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Magnesium and Laminitis

Magnesium supplementation in horses is understudied and underfunded. The NRC guideline requirement is 7.5 grams of magnesium per day for a 1,100lb horse. What if I told you your horse might benefit from additional magnesium? No, no I'm not bankrolling for "big mag". I've seen the results and they are impressive. Sadly, the clinical data is lacking and therefor professionals (vets, nutritionists and hoof care practioners alike) aren't likely to recommend high enough levels of magnesium to achieve the results we are seeing.


So let's dive in. I'm going to pull some relevant peer review journal articles on this topic and discuss. (Again you are not going to find that one magical study that high magnesium levels can improve laminits symptoms in this post. Trust me I scoured the internet and it's not there.)


Magnesium is responsible for over 300 bodily processes, from bone health to enzyme action and even proper nerve function. So what about its role in lamninits?


Let's start with understanding human type 2 diabetes which is similar to EMS in horses. In a healthy body the pancreas produces insulin after a meal, triggering the body to uptake of glucose from the blood stream into cells for energy. In type 2 diabetes insulin is produced but not utilized correctly by the cells, thus impeding glucose uptake.

Check out this YouTube video by Alila Medical Media for a wonderful infographic about diabetes.


We have found in humans with type 2 diabetes that magnesium helps improve the body's sensitivty to insulin. Meaning the body is more efficient at using insulin taking glucose from the blood to the cells.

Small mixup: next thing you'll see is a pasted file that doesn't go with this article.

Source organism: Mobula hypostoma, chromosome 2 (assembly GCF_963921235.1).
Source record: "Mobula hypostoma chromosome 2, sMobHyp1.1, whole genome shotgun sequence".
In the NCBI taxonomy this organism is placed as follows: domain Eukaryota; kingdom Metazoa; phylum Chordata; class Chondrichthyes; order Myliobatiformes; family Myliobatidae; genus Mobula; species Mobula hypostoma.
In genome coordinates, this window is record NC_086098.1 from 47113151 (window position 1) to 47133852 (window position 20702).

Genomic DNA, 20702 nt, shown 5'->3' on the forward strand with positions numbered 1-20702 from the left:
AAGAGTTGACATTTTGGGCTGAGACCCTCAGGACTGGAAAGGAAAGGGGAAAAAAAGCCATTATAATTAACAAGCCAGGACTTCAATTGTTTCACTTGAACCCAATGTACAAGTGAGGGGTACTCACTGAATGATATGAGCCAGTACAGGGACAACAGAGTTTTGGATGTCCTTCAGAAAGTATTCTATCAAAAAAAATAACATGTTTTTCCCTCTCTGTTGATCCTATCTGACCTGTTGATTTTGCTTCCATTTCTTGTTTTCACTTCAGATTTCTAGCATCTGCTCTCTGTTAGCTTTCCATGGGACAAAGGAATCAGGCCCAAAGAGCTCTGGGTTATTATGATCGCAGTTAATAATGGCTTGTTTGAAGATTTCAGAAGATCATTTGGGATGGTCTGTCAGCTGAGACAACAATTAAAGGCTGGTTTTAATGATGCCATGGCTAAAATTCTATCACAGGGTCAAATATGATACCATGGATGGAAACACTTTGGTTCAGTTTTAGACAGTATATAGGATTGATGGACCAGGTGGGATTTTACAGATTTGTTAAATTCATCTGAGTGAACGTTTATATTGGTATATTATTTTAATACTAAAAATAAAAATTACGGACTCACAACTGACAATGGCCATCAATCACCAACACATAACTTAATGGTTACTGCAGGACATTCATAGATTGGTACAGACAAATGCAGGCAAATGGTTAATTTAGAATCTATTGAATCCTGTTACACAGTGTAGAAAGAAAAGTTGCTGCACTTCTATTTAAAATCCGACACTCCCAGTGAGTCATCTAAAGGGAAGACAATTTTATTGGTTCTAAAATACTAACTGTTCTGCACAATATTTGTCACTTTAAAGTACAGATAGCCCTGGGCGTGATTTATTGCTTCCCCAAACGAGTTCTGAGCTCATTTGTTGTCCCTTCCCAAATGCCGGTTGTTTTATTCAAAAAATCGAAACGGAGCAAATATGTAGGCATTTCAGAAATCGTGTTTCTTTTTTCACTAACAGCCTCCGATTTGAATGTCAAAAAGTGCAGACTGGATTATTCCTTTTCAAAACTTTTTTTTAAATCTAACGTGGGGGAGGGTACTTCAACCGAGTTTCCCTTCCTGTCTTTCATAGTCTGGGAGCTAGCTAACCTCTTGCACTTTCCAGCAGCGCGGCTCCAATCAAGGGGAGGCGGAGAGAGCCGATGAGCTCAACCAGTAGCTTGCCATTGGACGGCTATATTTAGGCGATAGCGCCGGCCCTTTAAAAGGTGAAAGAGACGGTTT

We know that a loss of insulin sensitivity is associated with EMS and so is an increased risk of lamninits. So, can additional magnesium in the equine diet improve lamninits symptoms?


Yes, but as stated before the data just isn't there yet.

"No statistical significance difference in morphometric measurements, blood variables, resting insulin concentrations or insulin sensitivity in laminitic obese horses."

Chameroy KA, Frank N, Elliott SB, Boston RC. Effects of a supplement containing chromium and magnesium on morphometric measurements, resting glucose, insulin concentrations and insulin sensitivity in laminitic obese horses. Equine Vet J. 2011 Jul;43(4):494-9. doi: 10.1111/j.2042-3306.2010.00302.x. Epub 2010 Sep 29. PMID: 21496075.


So does the story end there? No.


They only dosed at 8.8 gram mag ox/proteinate per day (a little over the NRC guidelines). We are recommending up to 350 grams of Magnesium Oxide a day for some horses; averaging 70-105 grams a day across clientele. Well over the NRC guidelines.


In my time trimming, recommending high levels of magnesium for my clients I have seen horses:

🐴 become less foot sore

🐴 be able to be on pasture and not suffer crippling lamnintis attacks

🐴 remove the blood from acute lamnintis attacks

🐴 strengthen white line connection

🐴 erase white line separation issues

🐴 build better feet


Here is a photo of a recent case of acute of lamnitis thru one trim cycle in early 2023. The only change made was the addition of 70 grams of magnesium oxide to his grain meal every day. You can see the blood in the white line has dissipated.


This is not a miracle cure. Although, in my own personal observations, magnesium supplementation on its own has proven to be effective for healing active lamninits and in my opinion preventing lamninits but it is only one piece of the puzzle.

Thoughtful management practices MUST be adhered to for optimal outcomes. Low sugar diets (eliminating grain rations, watching sugar levels in grasses and limiting sweet treats), increasing movement and regular hoof care.

Lack of magnesium is linked to systemic inflammatory response syndrome (seen in lamnitis attacks). Link of better insulin use in humans with increase in magnesium.

Discussion